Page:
This year’s PMA Fresh Summit expo halls will be chock full of industry efforts to better connect with consumers, from more environmentally friendly production practices to easy-serve and recyclable packaging, to licensing popular characters to engage children in healthful eating. But perhaps one of the most influential actions a company can take involves not the face of a cartoon character but the face of the people behind the produce, according to PMA’s latest consumer survey of consumer attitudes about social responsibility.
We learned loud and clear from a telephone survey of 1,000 key consumers at the end of July that the social responsibility of companies growing and selling produce is highly important to consumers when making produce purchase decisions — in fact, 55 percent place the highest degree of importance on this factor (with a mean score of 4.1 out of 5).
Not surprisingly, however, respondents diverged on how they define social responsibility. They were read a list of issues related to social responsibility in growing and selling fresh produce and asked to rank their top three issues. Organics tops the list for 13 percent of respondents, while the distance from farm to store and fair living wages each rate next to 11 percent. Global warming garners 8 percent and recycled and recyclable packaging earn 8 and 7 percent respectively — and when combined at 15 percent, packaging rates higher than any other issue. (Meanwhile, 9 percent of consumers reveal they don’t know what their most important social responsibility issue is — again highlighting that this social trend is still in its formative stages in the minds of many customers.)
This research tells us consumers look to their produce suppliers to help them be more socially responsible — and this presents us with the opportunity to build a deeper relationship with them. Yet, in working to make the produce supply chain more efficient over the years, it looks as if we have missed this opportunity; consumers now view themselves as more socially responsible than they view business, including the produce industry.
About one-third (33 percent) of surveyed consumers label themselves as extremely socially responsible, another 32 percent as at least somewhat socially responsible. Meanwhile, only 24 percent assign the same tags to business in general; the produce industry is better perceived, with 33 percent rating us as being either somewhat or extremely socially responsible. Clearly, for a produce industry to which sustainability is central to our very being, we have room for improvement.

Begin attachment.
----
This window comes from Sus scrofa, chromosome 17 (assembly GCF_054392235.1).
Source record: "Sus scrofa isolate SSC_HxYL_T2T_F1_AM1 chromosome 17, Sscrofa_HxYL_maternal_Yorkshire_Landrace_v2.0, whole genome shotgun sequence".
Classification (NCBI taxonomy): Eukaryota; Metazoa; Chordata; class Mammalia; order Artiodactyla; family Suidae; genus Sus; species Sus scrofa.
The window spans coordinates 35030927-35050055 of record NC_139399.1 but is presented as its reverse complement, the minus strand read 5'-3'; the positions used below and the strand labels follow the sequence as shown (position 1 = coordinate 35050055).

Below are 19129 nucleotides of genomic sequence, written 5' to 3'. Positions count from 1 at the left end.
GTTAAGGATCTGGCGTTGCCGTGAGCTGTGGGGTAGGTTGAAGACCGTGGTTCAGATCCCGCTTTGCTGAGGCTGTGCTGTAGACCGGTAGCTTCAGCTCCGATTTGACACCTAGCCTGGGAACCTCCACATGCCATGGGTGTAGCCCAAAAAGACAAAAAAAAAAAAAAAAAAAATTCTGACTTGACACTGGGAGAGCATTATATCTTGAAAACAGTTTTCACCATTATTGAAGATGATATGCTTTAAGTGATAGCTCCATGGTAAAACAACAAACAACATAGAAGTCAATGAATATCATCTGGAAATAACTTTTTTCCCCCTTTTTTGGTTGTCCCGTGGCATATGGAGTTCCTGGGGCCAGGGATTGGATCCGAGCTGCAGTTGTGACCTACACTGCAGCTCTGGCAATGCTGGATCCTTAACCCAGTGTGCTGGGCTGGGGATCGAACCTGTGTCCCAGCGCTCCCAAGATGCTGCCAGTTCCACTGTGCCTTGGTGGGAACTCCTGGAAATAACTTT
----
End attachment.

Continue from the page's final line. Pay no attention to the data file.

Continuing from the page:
What can we do about it? Consumers draw conclusions of social responsibility from the face a company reveals. To them, produce isn’t about building a better supply chain; it’s about building a better value chain. In focusing the past few decades on making our supply chain more efficient, we lost a link to our end customer. We must now get back to the basics — we must devolve to evolve to the next level of customer relations.
It shouldn’t be hard for us; sustainability is at the very heart of our farming traditions. We need to share the values inherent in our value chain by putting a face with the food our customers eat and touting our already socially responsible activities. And where we find ourselves lacking, we need to consider a change.
First, look in the mirror and inventory the sustainable steps you’re already taking. Share how your organization takes responsibility for the impact of its activities on customers, employees, shareholders, communities and the environment — whether paying your workers a fair wage so their children can go to college with yours or analyze your packaging to maximize product protection while minimizing environmental impact. Then, maximize your communication opportunities through that packaging, your Web sites, and other means to share your company’s story. Place a friendly company face on packaging; post family recipes online. Reveal the human side of your business, and make your customers a part of that experience. Social responsibility is all about connecting, less about selling. Yet if positioned honestly and authentically, social responsibility speaks directly to consumers’ values and can earn unwavering customer loyalty in the process.
As I walk the floor of Fresh Summit in Houston, the heart, and soul of our industry will come alive in the new and familiar faces I see all around me; it always does. As growers and suppliers of the most healthful and delicious foods available, we know social responsibility is embedded in our work — in sound growing and production practices, consumption and nutrition, packaging and transportation, and food safety and security. Doing an even better job of revealing our industry’s heart and soul may well be the key to our success for decades to come.
Let me add a special footnote for those readers of Produce Business who are in Houston and reading this article: I hope you’ll consider attending Jim Prevor’s presentation on new research just conducted in the United States and the United Kingdom during the workshop entitled What Do Consumers Really Think About Corporate Social Responsibility?
I know Jim will have a lot to add to the understanding of a consumer trend that is still in its formative stages. Hosting this important workshop is just one way in which PMA is helping develop our collective understanding of a social trend growing stronger every day.